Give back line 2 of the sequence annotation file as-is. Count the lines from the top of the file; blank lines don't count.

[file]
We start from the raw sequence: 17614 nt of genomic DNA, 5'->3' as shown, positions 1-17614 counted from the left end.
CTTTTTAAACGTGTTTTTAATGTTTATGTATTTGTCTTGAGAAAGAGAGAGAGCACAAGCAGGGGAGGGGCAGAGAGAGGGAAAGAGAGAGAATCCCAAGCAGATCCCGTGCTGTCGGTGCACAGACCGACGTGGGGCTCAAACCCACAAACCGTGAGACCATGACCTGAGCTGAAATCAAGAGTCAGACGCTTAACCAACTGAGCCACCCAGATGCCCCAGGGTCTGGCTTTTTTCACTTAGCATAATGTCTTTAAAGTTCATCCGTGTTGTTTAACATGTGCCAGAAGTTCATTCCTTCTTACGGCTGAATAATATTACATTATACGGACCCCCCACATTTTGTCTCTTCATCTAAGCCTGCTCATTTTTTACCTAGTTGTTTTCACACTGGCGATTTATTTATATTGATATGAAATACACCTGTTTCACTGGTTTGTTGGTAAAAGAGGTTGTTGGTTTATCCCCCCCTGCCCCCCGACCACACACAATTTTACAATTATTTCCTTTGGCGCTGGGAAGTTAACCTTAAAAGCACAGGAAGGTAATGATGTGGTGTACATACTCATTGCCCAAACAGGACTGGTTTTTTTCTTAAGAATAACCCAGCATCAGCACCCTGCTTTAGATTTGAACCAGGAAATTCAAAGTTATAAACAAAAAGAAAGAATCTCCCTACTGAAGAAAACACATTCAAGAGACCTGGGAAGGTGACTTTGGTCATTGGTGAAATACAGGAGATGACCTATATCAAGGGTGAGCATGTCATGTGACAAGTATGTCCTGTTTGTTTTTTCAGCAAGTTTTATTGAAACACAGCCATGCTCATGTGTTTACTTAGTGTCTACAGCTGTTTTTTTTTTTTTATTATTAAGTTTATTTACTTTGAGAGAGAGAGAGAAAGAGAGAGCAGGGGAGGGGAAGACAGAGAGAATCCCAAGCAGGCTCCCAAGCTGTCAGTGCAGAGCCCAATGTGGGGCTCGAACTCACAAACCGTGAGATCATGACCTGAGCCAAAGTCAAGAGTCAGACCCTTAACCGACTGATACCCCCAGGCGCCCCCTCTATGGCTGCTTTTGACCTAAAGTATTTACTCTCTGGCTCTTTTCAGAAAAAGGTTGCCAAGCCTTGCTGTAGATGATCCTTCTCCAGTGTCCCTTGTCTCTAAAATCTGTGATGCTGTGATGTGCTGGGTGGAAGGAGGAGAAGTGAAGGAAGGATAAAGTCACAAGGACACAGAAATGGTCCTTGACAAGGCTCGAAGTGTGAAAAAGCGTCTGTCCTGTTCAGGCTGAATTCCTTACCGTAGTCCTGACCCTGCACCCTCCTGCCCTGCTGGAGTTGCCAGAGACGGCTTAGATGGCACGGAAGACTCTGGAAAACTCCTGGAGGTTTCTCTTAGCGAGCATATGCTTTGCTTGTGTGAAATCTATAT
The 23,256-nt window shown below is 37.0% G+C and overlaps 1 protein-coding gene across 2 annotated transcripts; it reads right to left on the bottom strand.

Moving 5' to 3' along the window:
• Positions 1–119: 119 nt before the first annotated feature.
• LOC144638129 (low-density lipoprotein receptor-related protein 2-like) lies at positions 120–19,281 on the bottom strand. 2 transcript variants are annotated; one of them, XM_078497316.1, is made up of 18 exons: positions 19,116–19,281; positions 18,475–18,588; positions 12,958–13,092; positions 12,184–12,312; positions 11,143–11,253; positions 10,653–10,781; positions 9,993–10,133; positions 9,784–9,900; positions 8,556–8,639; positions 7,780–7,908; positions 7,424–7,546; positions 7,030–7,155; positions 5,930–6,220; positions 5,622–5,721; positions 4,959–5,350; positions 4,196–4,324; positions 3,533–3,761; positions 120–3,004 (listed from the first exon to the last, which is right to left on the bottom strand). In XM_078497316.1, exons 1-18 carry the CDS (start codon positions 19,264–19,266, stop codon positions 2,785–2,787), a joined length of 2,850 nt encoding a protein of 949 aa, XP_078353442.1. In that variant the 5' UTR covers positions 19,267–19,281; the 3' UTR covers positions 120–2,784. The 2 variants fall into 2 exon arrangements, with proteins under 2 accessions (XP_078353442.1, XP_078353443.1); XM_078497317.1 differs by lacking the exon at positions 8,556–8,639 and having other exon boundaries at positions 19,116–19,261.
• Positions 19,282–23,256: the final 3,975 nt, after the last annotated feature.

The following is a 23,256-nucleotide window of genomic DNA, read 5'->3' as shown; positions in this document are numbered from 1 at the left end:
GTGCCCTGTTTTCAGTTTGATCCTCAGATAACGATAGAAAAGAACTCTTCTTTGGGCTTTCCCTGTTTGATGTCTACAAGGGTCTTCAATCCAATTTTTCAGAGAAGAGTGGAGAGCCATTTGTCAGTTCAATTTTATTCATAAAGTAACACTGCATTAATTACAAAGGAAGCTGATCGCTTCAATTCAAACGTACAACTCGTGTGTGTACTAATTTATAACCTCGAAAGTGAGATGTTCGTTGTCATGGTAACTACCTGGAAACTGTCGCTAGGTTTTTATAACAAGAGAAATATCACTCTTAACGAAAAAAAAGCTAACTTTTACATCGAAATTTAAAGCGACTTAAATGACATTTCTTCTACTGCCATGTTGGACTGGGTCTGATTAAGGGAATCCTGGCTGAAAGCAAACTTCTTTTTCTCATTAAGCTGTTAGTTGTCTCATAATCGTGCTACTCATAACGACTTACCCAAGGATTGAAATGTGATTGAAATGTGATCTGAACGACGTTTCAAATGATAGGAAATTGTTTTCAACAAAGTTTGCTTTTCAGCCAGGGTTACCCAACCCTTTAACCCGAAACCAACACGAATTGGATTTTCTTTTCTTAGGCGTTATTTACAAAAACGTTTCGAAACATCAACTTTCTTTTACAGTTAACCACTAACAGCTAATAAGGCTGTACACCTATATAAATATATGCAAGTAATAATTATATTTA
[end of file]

CTTTTTAAACGTGTTTTTAATGTTTATGTATTTGTCTTGAGAAAGAGAGAGAGCACAAGCAGGGGAGGGGCAGAGAGAGGGAAAGAGAGAGAATCCCAAGCAGATCCCGTGCTGTCGGTGCACAGACCGACGTGGGGCTCAAACCCACAAACCGTGAGACCATGACCTGAGCTGAAATCAAGAGTCAGACGCTTAACCAACTGAGCCACCCAGATGCCCCAGGGTCTGGCTTTTTTCACTTAGCATAATGTCTTTAAAGTTCATCCGTGTTGTTTAACATGTGCCAGAAGTTCATTCCTTCTTACGGCTGAATAATATTACATTATACGGACCCCCCACATTTTGTCTCTTCATCTAAGCCTGCTCATTTTTTACCTAGTTGTTTTCACACTGGCGATTTATTTATATTGATATGAAATACACCTGTTTCACTGGTTTGTTGGTAAAAGAGGTTGTTGGTTTATCCCCCCCTGCCCCCCGACCACACACAATTTTACAATTATTTCCTTTGGCGCTGGGAAGTTAACCTTAAAAGCACAGGAAGGTAATGATGTGGTGTACATACTCATTGCCCAAACAGGACTGGTTTTTTTCTTAAGAATAACCCAGCATCAGCACCCTGCTTTAGATTTGAACCAGGAAATTCAAAGTTATAAACAAAAAGAAAGAATCTCCCTACTGAAGAAAACACATTCAAGAGACCTGGGAAGGTGACTTTGGTCATTGGTGAAATACAGGAGATGACCTATATCAAGGGTGAGCATGTCATGTGACAAGTATGTCCTGTTTGTTTTTTCAGCAAGTTTTATTGAAACACAGCCATGCTCATGTGTTTACTTAGTGTCTACAGCTGTTTTTTTTTTTTTATTATTAAGTTTATTTACTTTGAGAGAGAGAGAGAAAGAGAGAGCAGGGGAGGGGAAGACAGAGAGAATCCCAAGCAGGCTCCCAAGCTGTCAGTGCAGAGCCCAATGTGGGGCTCGAACTCACAAACCGTGAGATCATGACCTGAGCCAAAGTCAAGAGTCAGACCCTTAACCGACTGATACCCCCAGGCGCCCCCTCTATGGCTGCTTTTGACCTAAAGTATTTACTCTCTGGCTCTTTTCAGAAAAAGGTTGCCAAGCCTTGCTGTAGATGATCCTTCTCCAGTGTCCCTTGTCTCTAAAATCTGTGATGCTGTGATGTGCTGGGTGGAAGGAGGAGAAGTGAAGGAAGGATAAAGTCACAAGGACACAGAAATGGTCCTTGACAAGGCTCGAAGTGTGAAAAAGCGTCTGTCCTGTTCAGGCTGAATTCCTTACCGTAGTCCTGACCCTGCACCCTCCTGCCCTGCTGGAGTTGCCAGAGACGGCTTAGATGGCACGGAAGACTCTGGAAAACTCCTGGAGGTTTCTCTTAGCGAGCATATGCTTTGCTTGTGTGAAATCTATAT